Shedrow is a fast-paced thriller and the setting does shift back and forth from Saratoga Springs NY to Lexington KY, from darkened alleyways in Newark to Gulfstream Park in Miami, from Manhattan’s tony ‘21’ Club all the way to the tiny island of St. Lucia. I think it is very interesting for the reader to be taken to a variety of different places, and the setting changes are integral to the plot. The sport of thoroughbred racing requires that owners and trainers follow horses to various racing venues. At one point, in the middle of all the action, Dr. Gianni has to travel to a remote island hospital to honor a pledge he had made to perform some missionary work. So the transitions are very real, and it is one of the things that readers really liked about the story.
Q: Open the book to page 69. What is happening?
I have to be a little vague here, because I don’t want to give away any surprises. So I’ll just say that Dr. Gianni is sitting with his horse trainer at Chianti Il, a restaurant in Saratoga Springs, NY. They are sitting at the bar, toasting to one of their horses who recently had a big win. Gianni looks up at the ceiling, where a rack of assorted glasses hang above the bar. Soft light flickers through the glasses. It’s a generally pleasant scene except that…[sorry, no spoilers].
Q: Can you give us one of your best excerpts?
Many readers said, “You had me at the Prologue.” So let me provide an excerpt from that, even though I could select others where I might personally like the actual writing more:
The blindfold was torn off Dr. Gianni’s eyes, and he squinted at the light, trying to focus on the two men who had dragged him from his office at gunpoint, thrown him into the back seat of a car, and transported him to the small room where he now sat. There were no windows, the only light coming from a bare bulb in a ceiling fixture. The walls were all cinder block, except for a metal garage door that had been closed behind them. The room seemed like part of a warehouse, or one of those self-storage units. With the blindfold off, Gianni could see a hint of sunlight where the cinder blocks abutted a tin roof.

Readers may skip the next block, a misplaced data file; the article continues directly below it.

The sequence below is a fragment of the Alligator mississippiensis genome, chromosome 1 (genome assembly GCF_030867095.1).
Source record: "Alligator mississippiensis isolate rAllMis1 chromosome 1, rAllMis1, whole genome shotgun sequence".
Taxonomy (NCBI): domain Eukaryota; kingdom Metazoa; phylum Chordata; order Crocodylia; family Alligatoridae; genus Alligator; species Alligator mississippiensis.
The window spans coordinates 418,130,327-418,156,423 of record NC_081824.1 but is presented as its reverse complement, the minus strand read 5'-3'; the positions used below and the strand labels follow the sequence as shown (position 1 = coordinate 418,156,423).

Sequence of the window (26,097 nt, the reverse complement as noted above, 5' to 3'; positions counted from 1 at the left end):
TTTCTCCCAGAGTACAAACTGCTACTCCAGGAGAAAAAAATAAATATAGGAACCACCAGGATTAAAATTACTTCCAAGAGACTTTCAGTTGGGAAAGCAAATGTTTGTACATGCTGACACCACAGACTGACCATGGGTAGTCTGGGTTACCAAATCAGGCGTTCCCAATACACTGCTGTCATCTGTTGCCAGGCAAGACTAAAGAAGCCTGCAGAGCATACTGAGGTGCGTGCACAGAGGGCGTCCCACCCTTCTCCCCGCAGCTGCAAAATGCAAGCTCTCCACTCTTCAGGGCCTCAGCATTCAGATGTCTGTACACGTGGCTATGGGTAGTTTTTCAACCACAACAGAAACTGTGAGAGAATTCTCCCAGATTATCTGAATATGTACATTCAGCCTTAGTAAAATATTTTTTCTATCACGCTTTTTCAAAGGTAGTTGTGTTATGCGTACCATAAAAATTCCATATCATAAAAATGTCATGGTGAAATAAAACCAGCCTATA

Gianni was seated at a metal table, his hands bound behind his back. At one end of the table stood Sal Catroni. Unlike the other man, he wore no disguise. His longish hair was slicked back neatly, white at the sides, darker on top. His brow was furrowed in a scowl, amplifying the deep frown lines between his black-looking eyes.
Catroni spoke first. “You know who I am?” he said.
Gianni shook his head.
“I’m Sal Catroni, of the Catroni family, and this here is Hector. Hector was a medic in the marines. He’s here to help you with some medical treatment.”
Hector stood at least six-two, all of it solid muscle. He wore a tight white dress shirt, its silk sleeves rolled neatly to the middle of his massive forearms. A ski mask, open at the forehead, concealed his face, and his closely cropped black hair stood mostly on end. It reminded Gianni of a 1960s style flat-top cut, only not as stiff.
“Hector has some tools for you, Doc,” Catroni said.
Hector opened a clean white linen cloth, the texture of a dishrag but with a starched white appearance. Inside were surgical instruments. Dr. Gianni instantly recognized them—there was a blade handle and several large #10 blades, the kind a surgeon would use to make a long incision. It was not a delicate blade, but one meant to cut hard and fast through a lot of tissue with a single swipe. Next to the blades was a bone cutting forceps, which Gianni knew to be a Rongeurs forceps. Then there was a large pile of neatly folded gauze pads.
“Recognize those tools?” Catroni asked.
“Well, Hector here is prepared to do a little surgery today.”
Catroni released Gianni’s hands, placing his left hand on the table beside the white cloth, and the other hand behind Gianni’s back, re-binding it tightly to the chair with duct tape.
“Now Dr. Gianni, Hector here is going to start with the tip of your ring finger, on your left hand. You are right-handed, aren’t you?”
Q: Thank you so much for this interview, Dean. We wish you much success!
Thank you very much!